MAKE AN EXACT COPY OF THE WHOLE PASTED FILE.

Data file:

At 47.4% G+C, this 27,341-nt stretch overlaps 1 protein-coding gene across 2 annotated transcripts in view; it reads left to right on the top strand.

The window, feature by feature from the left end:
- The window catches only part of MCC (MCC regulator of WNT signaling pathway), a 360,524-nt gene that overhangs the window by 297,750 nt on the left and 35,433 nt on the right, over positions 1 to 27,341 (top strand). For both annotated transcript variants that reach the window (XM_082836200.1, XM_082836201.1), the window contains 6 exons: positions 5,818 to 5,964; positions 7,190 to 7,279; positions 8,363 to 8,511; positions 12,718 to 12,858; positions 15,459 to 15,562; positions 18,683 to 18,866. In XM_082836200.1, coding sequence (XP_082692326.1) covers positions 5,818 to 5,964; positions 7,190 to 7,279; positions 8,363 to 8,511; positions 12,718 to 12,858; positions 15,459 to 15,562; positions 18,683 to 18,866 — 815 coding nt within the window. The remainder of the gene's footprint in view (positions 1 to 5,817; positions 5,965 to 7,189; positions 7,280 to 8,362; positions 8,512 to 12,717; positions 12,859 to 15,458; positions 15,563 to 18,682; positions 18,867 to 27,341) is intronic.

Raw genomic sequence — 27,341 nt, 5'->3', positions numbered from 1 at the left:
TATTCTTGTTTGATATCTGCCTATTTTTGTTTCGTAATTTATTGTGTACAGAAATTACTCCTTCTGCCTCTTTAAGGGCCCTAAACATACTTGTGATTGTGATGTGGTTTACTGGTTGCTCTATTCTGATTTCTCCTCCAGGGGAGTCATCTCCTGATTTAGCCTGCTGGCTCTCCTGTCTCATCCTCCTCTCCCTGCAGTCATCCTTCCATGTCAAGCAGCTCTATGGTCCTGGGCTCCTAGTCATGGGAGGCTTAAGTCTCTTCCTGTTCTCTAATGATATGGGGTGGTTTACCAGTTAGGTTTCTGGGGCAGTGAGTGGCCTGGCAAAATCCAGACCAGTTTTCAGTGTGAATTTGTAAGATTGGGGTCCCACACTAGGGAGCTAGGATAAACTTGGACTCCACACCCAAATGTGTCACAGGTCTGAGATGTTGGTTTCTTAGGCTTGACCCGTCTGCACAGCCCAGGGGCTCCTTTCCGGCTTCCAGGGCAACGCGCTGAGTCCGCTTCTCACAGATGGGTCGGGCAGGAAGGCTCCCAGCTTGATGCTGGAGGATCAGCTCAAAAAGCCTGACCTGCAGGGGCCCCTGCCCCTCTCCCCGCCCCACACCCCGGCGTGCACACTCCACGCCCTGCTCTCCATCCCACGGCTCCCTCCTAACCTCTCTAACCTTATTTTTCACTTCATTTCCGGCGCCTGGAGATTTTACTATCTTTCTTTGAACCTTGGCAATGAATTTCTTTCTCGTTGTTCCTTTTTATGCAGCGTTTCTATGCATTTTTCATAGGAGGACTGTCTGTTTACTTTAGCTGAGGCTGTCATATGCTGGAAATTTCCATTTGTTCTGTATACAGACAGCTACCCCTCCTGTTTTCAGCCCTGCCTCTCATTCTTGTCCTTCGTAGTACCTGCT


At 47.4% G+C, this 27,341-nt stretch overlaps 1 protein-coding gene across 2 annotated transcripts in view; it reads left to right on the top strand.

The window, feature by feature from the left end:
- The window catches only part of MCC (MCC regulator of WNT signaling pathway), a 360,524-nt gene that overhangs the window by 297,750 nt on the left and 35,433 nt on the right, over positions 1 to 27,341 (top strand). For both annotated transcript variants that reach the window (XM_082836200.1, XM_082836201.1), the window contains 6 exons: positions 5,818 to 5,964; positions 7,190 to 7,279; positions 8,363 to 8,511; positions 12,718 to 12,858; positions 15,459 to 15,562; positions 18,683 to 18,866. In XM_082836200.1, coding sequence (XP_082692326.1) covers positions 5,818 to 5,964; positions 7,190 to 7,279; positions 8,363 to 8,511; positions 12,718 to 12,858; positions 15,459 to 15,562; positions 18,683 to 18,866 — 815 coding nt within the window. The remainder of the gene's footprint in view (positions 1 to 5,817; positions 5,965 to 7,189; positions 7,280 to 8,362; positions 8,512 to 12,717; positions 12,859 to 15,458; positions 15,563 to 18,682; positions 18,867 to 27,341) is intronic.

Raw genomic sequence — 27,341 nt, 5'->3', positions numbered from 1 at the left:
TATTCTTGTTTGATATCTGCCTATTTTTGTTTCGTAATTTATTGTGTACAGAAATTACTCCTTCTGCCTCTTTAAGGGCCCTAAACATACTTGTGATTGTGATGTGGTTTACTGGTTGCTCTATTCTGATTTCTCCTCCAGGGGAGTCATCTCCTGATTTAGCCTGCTGGCTCTCCTGTCTCATCCTCCTCTCCCTGCAGTCATCCTTCCATGTCAAGCAGCTCTATGGTCCTGGGCTCCTAGTCATGGGAGGCTTAAGTCTCTTCCTGTTCTCTAATGATATGGGGTGGTTTACCAGTTAGGTTTCTGGGGCAGTGAGTGGCCTGGCAAAATCCAGACCAGTTTTCAGTGTGAATTTGTAAGATTGGGGTCCCACACTAGGGAGCTAGGATAAACTTGGACTCCACACCCAAATGTGTCACAGGTCTGAGATGTTGGTTTCTTAGGCTTGACCCGTCTGCACAGCCCAGGGGCTCCTTTCCGGCTTCCAGGGCAACGCGCTGAGTCCGCTTCTCACAGATGGGTCGGGCAGGAAGGCTCCCAGCTTGATGCTGGAGGATCAGCTCAAAAAGCCTGACCTGCAGGGGCCCCTGCCCCTCTCCCCGCCCCACACCCCGGCGTGCACACTCCACGCCCTGCTCTCCATCCCACGGCTCCCTCCTAACCTCTCTAACCTTATTTTTCACTTCATTTCCGGCGCCTGGAGATTTTACTATCTTTCTTTGAACCTTGGCAATGAATTTCTTTCTCGTTGTTCCTTTTTATGCAGCGTTTCTATGCATTTTTCATAGGAGGACTGTCTGTTTACTTTAGCTGAGGCTGTCATATGCTGGAAATTTCCATTTGTTCTGTATACAGACAGCTACCCCTCCTGTTTTCAGCCCTGCCTCTCATTCTTGTCCTTCGTAGTACCTGCT